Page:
changeset 7663:402e5e700db8

author Karl Berry <>
date Thu, 16 Nov 2006 14:22:26 +0000
parents 8c905c6c16a0
children 9bffd733a8c3
files build-aux/config.guess doc/standards.texi
diffstat 2 files changed, 27 insertions(+), 10 deletions(-) [+]
line wrap: on
line diff
--- a/build-aux/config.guess
+++ b/build-aux/config.guess
@@ -4,7 +4,7 @@
 #   2000, 2001, 2002, 2003, 2004, 2005, 2006 Free Software Foundation,
 #   Inc.
 # This file is free software; you can redistribute it and/or modify it
 # under the terms of the GNU General Public License as published by
@@ -1209,6 +1209,9 @@
 	echo sx6-nec-superux${UNAME_RELEASE}
 	exit ;;
+    SX-8:SUPER-UX:*:*)
+	echo sx8-nec-superux${UNAME_RELEASE}
+	exit ;;
 	echo powerpc-apple-rhapsody${UNAME_RELEASE}
 	exit ;;
--- a/doc/standards.texi
+++ b/doc/standards.texi
@@ -3,7 +3,7 @@
 @settitle GNU Coding Standards
 @c This date is automagically updated when you save this file:
-@set lastupdate August 19, 2006
+@set lastupdate November 15, 2006
 @c %**end of header
 @dircategory GNU organization
@@ -149,7 +149,7 @@
 For example, Unix utilities were generally optimized to minimize
 memory use; if you go for speed instead, your program will be very
-different.  You could keep the entire input file in core and scan it
+different.  You could keep the entire input file in memory and scan it
 there instead of using stdio.  Use a smarter algorithm discovered more
 recently than the Unix program.  Eliminate use of temporary files.  Do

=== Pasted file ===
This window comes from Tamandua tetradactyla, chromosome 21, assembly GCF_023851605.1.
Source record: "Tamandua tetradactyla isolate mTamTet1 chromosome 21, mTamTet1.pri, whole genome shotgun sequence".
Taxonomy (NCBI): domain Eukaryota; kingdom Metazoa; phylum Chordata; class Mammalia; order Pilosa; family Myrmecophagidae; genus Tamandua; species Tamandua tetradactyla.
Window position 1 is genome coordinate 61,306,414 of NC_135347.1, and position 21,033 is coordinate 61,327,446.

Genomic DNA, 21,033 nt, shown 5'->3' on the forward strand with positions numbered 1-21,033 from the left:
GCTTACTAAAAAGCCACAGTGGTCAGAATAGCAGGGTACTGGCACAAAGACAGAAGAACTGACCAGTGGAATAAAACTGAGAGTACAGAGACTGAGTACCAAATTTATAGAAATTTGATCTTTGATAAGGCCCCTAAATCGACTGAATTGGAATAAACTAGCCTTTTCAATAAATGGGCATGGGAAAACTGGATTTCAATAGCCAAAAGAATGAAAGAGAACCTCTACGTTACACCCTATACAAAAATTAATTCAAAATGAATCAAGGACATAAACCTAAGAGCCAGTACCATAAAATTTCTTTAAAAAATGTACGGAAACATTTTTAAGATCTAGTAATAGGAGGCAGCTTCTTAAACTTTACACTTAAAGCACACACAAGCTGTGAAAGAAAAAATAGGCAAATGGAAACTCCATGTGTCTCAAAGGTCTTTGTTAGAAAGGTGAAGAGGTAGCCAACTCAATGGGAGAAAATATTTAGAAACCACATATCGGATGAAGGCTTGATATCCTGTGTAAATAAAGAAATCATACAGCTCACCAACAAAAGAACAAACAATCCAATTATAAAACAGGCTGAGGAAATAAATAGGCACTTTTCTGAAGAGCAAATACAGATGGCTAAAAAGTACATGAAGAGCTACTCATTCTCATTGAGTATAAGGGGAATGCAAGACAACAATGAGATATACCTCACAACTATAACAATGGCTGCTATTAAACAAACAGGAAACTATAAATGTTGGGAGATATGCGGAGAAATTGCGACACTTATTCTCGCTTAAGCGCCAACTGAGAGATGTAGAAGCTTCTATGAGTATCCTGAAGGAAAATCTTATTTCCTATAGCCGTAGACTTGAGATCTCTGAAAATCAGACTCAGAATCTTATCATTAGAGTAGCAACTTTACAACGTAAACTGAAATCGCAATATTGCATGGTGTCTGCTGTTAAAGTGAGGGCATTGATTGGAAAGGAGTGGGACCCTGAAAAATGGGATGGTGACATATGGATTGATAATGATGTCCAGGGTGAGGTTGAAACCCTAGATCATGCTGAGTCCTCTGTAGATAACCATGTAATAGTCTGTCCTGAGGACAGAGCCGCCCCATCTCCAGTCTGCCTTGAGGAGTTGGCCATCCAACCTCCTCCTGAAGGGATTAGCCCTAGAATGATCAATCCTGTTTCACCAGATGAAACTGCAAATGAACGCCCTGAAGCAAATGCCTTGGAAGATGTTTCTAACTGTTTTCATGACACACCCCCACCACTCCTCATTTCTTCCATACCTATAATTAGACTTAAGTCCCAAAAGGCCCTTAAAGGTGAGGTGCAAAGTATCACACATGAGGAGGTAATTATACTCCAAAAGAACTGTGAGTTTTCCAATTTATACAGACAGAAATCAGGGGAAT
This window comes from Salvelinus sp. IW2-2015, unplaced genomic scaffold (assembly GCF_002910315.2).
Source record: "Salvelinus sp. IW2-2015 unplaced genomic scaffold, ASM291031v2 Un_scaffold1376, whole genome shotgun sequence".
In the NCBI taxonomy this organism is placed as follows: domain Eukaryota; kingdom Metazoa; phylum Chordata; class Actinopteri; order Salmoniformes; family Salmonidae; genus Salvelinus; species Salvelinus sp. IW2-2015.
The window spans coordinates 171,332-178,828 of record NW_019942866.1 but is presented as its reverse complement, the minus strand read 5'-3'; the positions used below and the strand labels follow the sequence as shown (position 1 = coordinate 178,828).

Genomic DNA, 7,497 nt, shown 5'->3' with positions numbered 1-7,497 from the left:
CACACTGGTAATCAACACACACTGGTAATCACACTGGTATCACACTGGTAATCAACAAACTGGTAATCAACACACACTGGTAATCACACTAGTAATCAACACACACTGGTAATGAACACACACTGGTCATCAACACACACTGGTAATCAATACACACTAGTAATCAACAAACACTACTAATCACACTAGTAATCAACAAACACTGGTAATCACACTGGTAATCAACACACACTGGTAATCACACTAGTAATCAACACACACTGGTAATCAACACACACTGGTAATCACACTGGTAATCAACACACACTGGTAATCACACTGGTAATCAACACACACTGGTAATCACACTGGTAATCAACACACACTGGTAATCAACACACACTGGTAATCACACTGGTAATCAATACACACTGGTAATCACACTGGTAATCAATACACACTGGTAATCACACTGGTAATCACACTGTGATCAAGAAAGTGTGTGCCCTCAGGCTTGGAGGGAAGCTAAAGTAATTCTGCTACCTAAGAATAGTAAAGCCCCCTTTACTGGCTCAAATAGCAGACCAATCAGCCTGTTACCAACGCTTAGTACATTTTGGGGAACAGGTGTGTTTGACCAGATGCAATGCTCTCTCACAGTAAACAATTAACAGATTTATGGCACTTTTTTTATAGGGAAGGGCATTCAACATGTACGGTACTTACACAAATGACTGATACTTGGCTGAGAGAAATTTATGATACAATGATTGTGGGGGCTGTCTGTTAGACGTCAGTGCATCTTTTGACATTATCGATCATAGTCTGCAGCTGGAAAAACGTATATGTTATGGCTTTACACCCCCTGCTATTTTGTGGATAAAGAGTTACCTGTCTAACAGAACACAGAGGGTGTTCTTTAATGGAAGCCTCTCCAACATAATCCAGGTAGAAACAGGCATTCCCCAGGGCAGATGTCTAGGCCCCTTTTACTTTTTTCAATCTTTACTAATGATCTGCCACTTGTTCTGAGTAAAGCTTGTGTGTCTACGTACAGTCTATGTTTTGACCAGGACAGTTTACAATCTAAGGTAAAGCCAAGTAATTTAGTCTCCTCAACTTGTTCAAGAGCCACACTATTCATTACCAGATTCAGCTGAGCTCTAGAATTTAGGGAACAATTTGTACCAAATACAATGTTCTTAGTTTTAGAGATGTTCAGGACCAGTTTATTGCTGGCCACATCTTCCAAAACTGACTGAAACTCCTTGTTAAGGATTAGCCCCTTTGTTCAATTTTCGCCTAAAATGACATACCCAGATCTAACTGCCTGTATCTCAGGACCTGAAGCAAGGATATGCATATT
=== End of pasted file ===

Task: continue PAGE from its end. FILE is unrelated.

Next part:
it in one pass instead of two (we did this in the assembler).
@@ -2144,7 +2144,7 @@
 If a program typically uses just a few meg of memory, don't bother making any
 effort to reduce memory usage.  For example, if it is impractical for
 other reasons to operate on files more than a few meg long, it is
-reasonable to read entire input files into core to operate on them.
+reasonable to read entire input files into memory to operate on them.
 However, for programs such as @code{cat} or @code{tail}, that can
 usefully operate on very large files, it is important to avoid using a
@@ -2152,10 +2152,10 @@
 If a program works by lines and could be applied to arbitrary
 user-supplied input files, it should keep only a line in memory, because
 this is not very hard and users will want to be able to operate on input
-files that are bigger than will fit in core all at once.
+files that are bigger than will fit in memory all at once.
 If your program creates complicated data structures, just make them in
-core and give a fatal error if @code{malloc} returns zero.
+memory and give a fatal error if @code{malloc} returns zero.
 @node File Usage
 @section File Usage
@@ -2563,8 +2563,9 @@
 same declaration.  Instead, declare the structure tag separately
 and then use it to declare the variables or typedefs.
-Try to avoid assignments inside @code{if}-conditions.  For example,
-don't write this:
+Try to avoid assignments inside @code{if}-conditions (assignments
+inside @code{while}-conditions are ok).  For example, don't write
 if ((foo = (char *) malloc (sizeof *foo)) == 0)
@@ -2736,8 +2737,21 @@
 int c;
-while ((c = getchar()) != EOF)
-  write(file_descriptor, &c, 1);
+while ((c = getchar ()) != EOF)
+  write (file_descriptor, &c, 1);
+@end example
+@noindent Instead, use @code{unsigned char} as follows.  (The @code{unsigned}
+is for portability to unusual systems where @code{char} is signed and
+where there is integer overflow checking.)
+int c;
+while ((c = getchar ()) != EOF)
+  @{
+    unsigned char u = c;
+    write (file_descriptor, &u, 1);
+  @}
 @end example
 It used to be ok to not worry about the difference between pointers